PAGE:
Fruitvale Station Director; Why Ryan Coogler is the Perfect Example for Young Black Men. : ThyBlackMan

Thursday, May 24, 2018

Fruitvale Station Director; Why Ryan Coogler is the Perfect Example for Young Black Men.

August 7, 2013 by  
Filed under Ent., News, Opinion, Weekly Columns

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( Last weekend I saw the award-winning movie “Fruitvale Station.” For anyone not familiar, the film is about the last 24 hours of Oscar Grant’s life, a 22-year-old black male who was shot and killed by a Bay Area Rapid Transit (BART) police officer in the early morning of January 1, 2009.

The director of the film is 27-year-old Ryan Coogler, and like his debut film, this young man has an impressive story of his own to tell.

Initially Coogler wanted to play football and become a doctor. While on a football scholarship at Saint Mary’s College, he had to take a creative writing class. After writing about a very personal experience that almost led to his father’s death, his professor asked to speak with him about his life plans. Coogler said he wanted to, “Play ball, become a doctor and be a positive influence in my community,” to which his professor responded, “I think you should become a screenwriter. You can reach more people.”

He began taking screenwriting classes and soon fell in love with filmmaking. During his first semester (upon fully transferring his studies to filmmaking), he lived out of his car as he worked on various short films.RyanCooglerFruitvale

The aspiring filmmaker applied to the Sundance Institute but wasn’t initially accepted. Yet, he didn’t give up. Coogler applied again with the “Fruitvale Station” idea, which began his awesome journey to real-live film director.

Oscar winning actorForest Whitaker was looking for fresh, young talent to mentor for his production company, Significant Productions. After watching one of Coogler’s earlier short films, Whitaker decided to meet with him. And after hearing about Coogler’s Fruitvale script, the actor immediately signed on to produce the now powerful movie.

I was so moved by Ryan Coogler’s story and the fact that he is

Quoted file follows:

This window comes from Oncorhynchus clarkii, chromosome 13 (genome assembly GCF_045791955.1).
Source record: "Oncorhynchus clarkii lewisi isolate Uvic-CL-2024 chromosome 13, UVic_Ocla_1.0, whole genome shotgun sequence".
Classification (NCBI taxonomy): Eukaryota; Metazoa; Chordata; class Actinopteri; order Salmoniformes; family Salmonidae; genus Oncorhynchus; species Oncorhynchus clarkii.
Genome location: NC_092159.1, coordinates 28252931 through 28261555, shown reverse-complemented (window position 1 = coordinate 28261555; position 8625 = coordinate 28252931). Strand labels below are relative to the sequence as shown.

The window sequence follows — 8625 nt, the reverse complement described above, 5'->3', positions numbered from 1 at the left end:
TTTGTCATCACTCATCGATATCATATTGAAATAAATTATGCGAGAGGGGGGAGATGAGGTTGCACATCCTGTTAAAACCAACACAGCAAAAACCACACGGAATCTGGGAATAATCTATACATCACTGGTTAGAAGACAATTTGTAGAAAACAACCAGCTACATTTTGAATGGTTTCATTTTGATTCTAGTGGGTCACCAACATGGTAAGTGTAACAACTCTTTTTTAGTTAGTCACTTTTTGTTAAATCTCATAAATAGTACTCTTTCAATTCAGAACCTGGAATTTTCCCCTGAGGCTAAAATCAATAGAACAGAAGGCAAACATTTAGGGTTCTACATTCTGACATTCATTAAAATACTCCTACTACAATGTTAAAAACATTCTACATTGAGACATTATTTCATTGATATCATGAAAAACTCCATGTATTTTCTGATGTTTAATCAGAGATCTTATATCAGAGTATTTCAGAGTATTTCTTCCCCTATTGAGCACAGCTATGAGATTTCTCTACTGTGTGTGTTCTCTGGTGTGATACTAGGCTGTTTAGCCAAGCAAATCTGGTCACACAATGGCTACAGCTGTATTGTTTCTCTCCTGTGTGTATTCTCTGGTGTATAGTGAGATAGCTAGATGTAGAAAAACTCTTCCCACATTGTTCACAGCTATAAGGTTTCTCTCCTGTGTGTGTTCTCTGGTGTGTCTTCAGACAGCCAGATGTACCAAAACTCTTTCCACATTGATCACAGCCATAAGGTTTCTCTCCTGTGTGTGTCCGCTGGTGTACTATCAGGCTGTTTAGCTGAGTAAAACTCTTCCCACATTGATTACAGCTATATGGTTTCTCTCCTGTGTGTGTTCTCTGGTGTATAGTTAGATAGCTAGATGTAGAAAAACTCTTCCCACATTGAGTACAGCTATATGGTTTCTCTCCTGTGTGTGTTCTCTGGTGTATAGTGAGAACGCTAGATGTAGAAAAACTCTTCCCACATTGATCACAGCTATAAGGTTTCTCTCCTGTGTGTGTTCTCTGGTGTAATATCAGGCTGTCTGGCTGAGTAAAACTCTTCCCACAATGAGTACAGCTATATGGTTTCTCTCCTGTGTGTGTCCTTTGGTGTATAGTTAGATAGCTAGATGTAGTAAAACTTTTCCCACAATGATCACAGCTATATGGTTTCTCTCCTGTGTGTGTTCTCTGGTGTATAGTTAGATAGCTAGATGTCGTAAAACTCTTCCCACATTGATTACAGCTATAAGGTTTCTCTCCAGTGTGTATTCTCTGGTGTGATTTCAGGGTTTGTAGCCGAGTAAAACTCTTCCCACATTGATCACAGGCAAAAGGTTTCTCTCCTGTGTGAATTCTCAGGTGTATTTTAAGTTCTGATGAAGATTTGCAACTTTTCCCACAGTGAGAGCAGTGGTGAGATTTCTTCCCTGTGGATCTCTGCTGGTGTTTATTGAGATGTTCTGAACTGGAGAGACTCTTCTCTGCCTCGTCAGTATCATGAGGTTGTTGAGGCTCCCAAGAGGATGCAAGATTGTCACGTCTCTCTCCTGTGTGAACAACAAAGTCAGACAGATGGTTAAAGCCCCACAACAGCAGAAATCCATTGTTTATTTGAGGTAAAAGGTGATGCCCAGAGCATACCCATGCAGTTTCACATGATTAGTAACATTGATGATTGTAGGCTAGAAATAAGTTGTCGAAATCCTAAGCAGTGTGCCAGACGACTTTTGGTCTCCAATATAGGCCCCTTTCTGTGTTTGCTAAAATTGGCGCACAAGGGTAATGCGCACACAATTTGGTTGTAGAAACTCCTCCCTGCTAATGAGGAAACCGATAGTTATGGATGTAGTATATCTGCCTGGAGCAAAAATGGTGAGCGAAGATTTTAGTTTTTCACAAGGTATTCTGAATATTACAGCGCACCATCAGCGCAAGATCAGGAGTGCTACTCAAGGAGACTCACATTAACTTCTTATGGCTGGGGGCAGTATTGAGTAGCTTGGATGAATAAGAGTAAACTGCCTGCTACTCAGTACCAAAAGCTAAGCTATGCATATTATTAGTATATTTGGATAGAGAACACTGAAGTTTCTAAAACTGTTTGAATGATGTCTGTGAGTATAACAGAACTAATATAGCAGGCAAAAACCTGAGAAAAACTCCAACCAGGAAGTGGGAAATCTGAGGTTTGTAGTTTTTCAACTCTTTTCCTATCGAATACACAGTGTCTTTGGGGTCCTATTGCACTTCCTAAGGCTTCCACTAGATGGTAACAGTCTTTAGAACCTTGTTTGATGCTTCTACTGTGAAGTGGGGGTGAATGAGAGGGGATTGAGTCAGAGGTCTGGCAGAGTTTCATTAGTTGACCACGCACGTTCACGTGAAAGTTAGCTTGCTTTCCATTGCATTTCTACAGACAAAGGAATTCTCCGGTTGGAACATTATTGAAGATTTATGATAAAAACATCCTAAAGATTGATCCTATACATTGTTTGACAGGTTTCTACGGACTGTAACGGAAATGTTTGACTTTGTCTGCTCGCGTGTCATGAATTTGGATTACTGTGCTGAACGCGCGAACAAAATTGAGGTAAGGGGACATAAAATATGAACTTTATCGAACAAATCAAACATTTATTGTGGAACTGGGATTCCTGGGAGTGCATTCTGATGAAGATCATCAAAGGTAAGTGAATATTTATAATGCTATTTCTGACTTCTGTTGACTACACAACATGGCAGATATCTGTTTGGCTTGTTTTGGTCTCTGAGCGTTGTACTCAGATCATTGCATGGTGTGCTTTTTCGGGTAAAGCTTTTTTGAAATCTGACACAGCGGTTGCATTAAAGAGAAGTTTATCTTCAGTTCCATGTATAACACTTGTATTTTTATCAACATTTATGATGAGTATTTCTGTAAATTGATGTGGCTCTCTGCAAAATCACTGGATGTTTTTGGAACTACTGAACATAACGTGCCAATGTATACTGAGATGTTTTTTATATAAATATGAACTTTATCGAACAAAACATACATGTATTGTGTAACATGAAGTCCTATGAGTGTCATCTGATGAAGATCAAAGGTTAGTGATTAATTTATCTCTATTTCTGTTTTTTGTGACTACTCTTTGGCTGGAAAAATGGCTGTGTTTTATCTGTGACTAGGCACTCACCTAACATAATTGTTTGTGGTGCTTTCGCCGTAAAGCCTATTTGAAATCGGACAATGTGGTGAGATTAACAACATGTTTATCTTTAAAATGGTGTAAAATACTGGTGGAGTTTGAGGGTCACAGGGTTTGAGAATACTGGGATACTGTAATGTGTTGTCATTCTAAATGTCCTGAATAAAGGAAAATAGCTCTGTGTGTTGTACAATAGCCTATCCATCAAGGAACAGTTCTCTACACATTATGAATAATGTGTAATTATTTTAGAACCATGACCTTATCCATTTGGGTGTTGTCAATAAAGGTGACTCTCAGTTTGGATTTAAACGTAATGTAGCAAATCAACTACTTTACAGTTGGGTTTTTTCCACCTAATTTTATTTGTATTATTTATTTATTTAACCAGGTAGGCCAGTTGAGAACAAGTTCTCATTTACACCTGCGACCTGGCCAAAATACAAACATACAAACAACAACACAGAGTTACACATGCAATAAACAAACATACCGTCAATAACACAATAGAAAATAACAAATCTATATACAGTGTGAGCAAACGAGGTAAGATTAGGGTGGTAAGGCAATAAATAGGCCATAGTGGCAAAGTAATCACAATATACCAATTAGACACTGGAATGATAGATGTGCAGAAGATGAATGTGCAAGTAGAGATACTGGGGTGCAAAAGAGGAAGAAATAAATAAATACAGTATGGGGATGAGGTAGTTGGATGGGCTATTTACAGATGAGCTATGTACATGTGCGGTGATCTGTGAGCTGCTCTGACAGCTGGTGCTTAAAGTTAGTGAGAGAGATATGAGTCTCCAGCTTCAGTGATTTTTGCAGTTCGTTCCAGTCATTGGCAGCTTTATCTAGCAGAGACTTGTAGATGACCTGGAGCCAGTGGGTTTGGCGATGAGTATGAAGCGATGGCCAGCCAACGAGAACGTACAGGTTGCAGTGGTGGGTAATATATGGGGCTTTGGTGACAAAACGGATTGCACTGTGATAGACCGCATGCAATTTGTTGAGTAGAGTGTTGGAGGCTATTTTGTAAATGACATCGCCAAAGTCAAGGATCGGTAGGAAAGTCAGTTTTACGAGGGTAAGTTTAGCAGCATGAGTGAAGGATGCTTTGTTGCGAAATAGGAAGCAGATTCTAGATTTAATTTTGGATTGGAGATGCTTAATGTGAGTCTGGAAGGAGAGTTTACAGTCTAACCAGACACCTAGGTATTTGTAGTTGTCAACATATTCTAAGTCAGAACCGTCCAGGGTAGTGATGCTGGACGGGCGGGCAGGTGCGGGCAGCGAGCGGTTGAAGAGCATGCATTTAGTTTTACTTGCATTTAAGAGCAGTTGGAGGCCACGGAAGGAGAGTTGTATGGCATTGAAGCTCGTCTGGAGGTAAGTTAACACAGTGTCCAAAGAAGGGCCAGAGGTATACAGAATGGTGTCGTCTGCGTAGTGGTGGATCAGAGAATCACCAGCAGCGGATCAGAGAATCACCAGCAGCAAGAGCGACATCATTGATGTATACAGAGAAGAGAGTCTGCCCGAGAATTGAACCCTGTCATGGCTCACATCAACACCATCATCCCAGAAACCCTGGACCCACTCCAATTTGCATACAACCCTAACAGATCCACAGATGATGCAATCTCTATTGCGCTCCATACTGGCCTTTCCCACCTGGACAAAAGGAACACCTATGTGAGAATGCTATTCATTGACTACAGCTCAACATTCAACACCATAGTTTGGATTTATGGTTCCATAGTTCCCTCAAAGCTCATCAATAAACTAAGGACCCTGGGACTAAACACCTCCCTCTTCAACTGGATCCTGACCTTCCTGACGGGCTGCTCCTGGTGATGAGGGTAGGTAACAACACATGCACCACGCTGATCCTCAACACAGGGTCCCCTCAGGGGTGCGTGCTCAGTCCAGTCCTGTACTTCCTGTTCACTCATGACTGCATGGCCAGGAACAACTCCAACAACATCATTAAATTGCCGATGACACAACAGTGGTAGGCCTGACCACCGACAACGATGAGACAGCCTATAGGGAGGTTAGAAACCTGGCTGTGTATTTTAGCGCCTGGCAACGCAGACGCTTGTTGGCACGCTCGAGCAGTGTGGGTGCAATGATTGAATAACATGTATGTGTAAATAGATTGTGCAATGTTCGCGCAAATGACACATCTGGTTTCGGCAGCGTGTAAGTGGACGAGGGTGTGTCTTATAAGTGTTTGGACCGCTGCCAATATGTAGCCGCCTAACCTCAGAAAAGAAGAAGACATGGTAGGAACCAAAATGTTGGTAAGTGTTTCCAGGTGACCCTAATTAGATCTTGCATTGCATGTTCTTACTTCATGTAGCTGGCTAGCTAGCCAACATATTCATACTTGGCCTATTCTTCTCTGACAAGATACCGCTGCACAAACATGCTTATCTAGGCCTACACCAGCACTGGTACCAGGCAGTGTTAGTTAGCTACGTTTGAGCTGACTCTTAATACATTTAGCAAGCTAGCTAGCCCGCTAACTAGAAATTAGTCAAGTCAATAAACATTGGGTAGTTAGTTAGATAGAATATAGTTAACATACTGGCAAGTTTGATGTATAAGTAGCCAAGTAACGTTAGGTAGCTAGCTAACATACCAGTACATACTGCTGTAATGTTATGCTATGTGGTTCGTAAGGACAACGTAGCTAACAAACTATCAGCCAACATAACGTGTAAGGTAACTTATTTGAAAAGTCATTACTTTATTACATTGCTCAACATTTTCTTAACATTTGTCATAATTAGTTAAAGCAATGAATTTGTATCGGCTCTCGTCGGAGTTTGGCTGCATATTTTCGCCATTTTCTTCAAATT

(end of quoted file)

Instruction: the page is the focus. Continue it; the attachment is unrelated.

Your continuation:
1) very young and

2) a Black male that I decided to research him a little more. I came across this video of him accepting the Vanguard Award at the Celebrate Sundance Institute Annual Benefit. And after listening to his speech, all I can say is…wow.

What an example this young man is for all Black men, but especially those his age and younger. Let me explain:

Here we have a Black male growing up in Oakland, Calif. This is the city where more than half of Black males aren’t expected to graduate; 73 percent of those in elementary school are chronically absent; and where African American kindergarten and first grade boys are more than four times as likely as white male students to be chronically absent. Coogler is a minority.

He ended up graduating from USC School of Cinematic Arts where, for the 2010-11 school year, out of 848 total students, only 5 percent were black males. Coogler is a minority.

He was one of just 12 selected for the 2012 Sundance Screenwriters Lab (which is by invite only) and was the only African American. Coogler is a minority.

Throughout his entire journey Ryan Coogler has been in two categories: either the small minority or the only one, yet he hasn’t allowed this to define him. He still worked hard, pursued his goals and has only tasted the beginning of all his career success.

This young man is such an example.

And as I watched his speech and listened to the way he spoke, I couldn’t help but think, “He sounds like my brother. He sounds like my cousin. He sounds like my uncles.”

This truly blew me away because it showed me that Coogler really is just like my brother, and my cousins, and my uncles. He is truly a Black man, no additions and no subtractions. He is real.